The Best of Jake Winkman, by Don Von Elsner

Title: The Best of Jake Winkman

Author: Don Von Elsner

Publication Data:  A collection of short stories originally published in magazines (probably Popular Bridge Magazine) with two stories as first published here, according to the foreword.    This edition: 1981, first edition, trade paperback format, Max Hardy.   ISBN 0939460165.

About this book:

This book has an extremely limited audience; people who like mystery short stories who are also reasonably skilled players of duplicate bridge.  All five of us enjoyed this book, I’m sure.  It’s a fairly safe bet that you will not.

Jake Winkman, according to the publisher’s foreword, is “Sherlock Holmes, Perry Mason, Omar Sharif, and your own favorite International bridge star, all rolled into one”.  Well, no, he’s not; not even close.  He is the protagonist of three cheesy novels (paperback originals) from the 1960s and three collections of short stories that were usually published in magazines written for bridge players.  Bridge players do not have high standards when it comes to fiction that contains lots of bridge, it seems; Von Elsner is a lousy writer. Mr. Winkman is a professional bridge player and part-time international espionage agent.  Yes, he is. This was a period of time that produced both James Bond and Matt Helm and a host of imitators, and Jake Winkman is the bottom of that particular barrel.

He is not even remotely anything like Sherlock Holmes or Perry Mason.  He is something like Omar Sharif in that both play bridge at the international tournament level, and both have the reputation of having sex with a lot of women.  Omar Sharif, however, has class.  (From reading his autobiography, I can tell you that he was not as much of a cocksman as people think, but he certainly has class.) Since Von Elsner obviously has no experience of sex outside marriage, Jake Winkman is — well, his antics are roughly what a 13-year-old boy might imagine a smooth-talking guy would do and say in order to get a woman into bed.  And since these novels were written in the 1960s, there are no “dirty parts”; the sex is implied.  Lots of “filmy negligees” and “swelling breasts” and stuff.

The bridge is not too bad, though.  If you are not an aficionado of bridge literature or even duplicate bridge, you will not find this book of any interest at all; Von Elsner cannot write realistic characters, plots or dialogue.  (His other series, about a spy named David Canning, is even worse — more fake sex, more ridiculous espionage, less redeeming bridge.)  He can, however, write about bridge hands in an entertaining and instructive way.  The problem is that there are too few of them sprinkled through the stories.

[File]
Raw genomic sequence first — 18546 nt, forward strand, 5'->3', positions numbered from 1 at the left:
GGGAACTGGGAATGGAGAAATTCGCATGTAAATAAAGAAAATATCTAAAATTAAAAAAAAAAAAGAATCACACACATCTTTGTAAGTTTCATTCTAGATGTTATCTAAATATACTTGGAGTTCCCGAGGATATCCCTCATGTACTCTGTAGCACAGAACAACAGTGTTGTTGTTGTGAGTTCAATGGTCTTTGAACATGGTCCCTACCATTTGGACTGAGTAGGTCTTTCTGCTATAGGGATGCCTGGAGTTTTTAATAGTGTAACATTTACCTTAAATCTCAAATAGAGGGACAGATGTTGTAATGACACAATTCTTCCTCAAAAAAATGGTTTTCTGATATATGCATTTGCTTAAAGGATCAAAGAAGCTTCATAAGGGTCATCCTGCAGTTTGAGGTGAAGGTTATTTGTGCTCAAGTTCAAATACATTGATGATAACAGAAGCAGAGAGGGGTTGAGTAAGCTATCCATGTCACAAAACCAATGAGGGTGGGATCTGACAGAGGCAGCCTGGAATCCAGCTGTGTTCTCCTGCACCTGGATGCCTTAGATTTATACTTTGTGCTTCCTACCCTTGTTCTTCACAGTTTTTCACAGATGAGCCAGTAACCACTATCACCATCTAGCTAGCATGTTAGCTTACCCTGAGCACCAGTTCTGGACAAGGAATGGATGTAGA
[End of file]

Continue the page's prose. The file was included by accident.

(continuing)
In fact, the stories divide into two groups; poorly-plotted stories where a knowledge of bridge is required in order to understand the denouement, and stories that dispense entirely with plot, character and dialogue and pretty much just talk about bridge.  (These are listed in the table of contents as “system stories”.)  Unfortunately bridge bidding has moved on considerably in the 50 intervening years since first publication and the reader will not find as much to astound in the explanation of, say, reverses, which were once esoteric and are now vieux jeu.  I have to admit that Von Elsner has the knack of illustrating the play of the hand in an interesting way but again, there is not enough of this to make it worthwhile to plough through the stodge, poor writing and filmy negligees.  The first story is the best, in which Winkman proves at a trial that a doctor friend of his still has all his marbles by demonstrating that he can analyze bridge hands.  This is fairly unbelievable, but the rest of the stories are so nonsensical as to make this one reasonable by comparison.

If you know someone who has about 100 masterpoints in the ACBL, this will perhaps make them one of the very, very few people who will bother to finish this book.  Consider yourself warned.

Notes For the Collector:

Max Hardy was at one time an assiduous publisher of books about bridge.  These are mostly textbooks aimed at a very specialized market, which I can describe generally as the intermediate bridge player.  (They’re too difficult for beginners and written by the experts.)  However, there is a small category of fiction about bridge.  Some of this is written by good writers like Victor Mollo and David Bird; good writers are not the ones published by Max Hardy, by and large.

Collectors of this sort of literature will find over time that while Mr. Hardy’s enthusiasm for bridge books brought a lot of books into print, his lack of knowledge about the mechanics of publishing a book meant that half his efforts fell apart as soon as you finished reading them.  The type is ugly and amateurish, the layout is misguided and awkward, and there are particular problems with all Max Hardy books with cover stock and, particularly, binding and glue.  Thus, like comic books and early paperbacks, the value of an intact book increases through no fault of the publisher; anything that survives intact is worthwhile.  The cover price is $5.95. I paid $9 for my copy of this, probably at a dealer’s table at a bridge tournament; I seem to have overpaid, since offers 10 copies, the most of expensive of which is $8 plus shipping.  My copy is perfectly bound and glued, though, which makes it something of a rarity.

And, honestly, have you ever seen such ugly amateurish cover art in your entire life?  It’s cited as being by one “Jon McDonald”, which means it is not by the high-school-aged daughter of the publisher, much to my surprise.  At least today’s self-publishers usually have the good sense to avoid such distasteful covers.  Its very ugliness may actually give it some future camp value.



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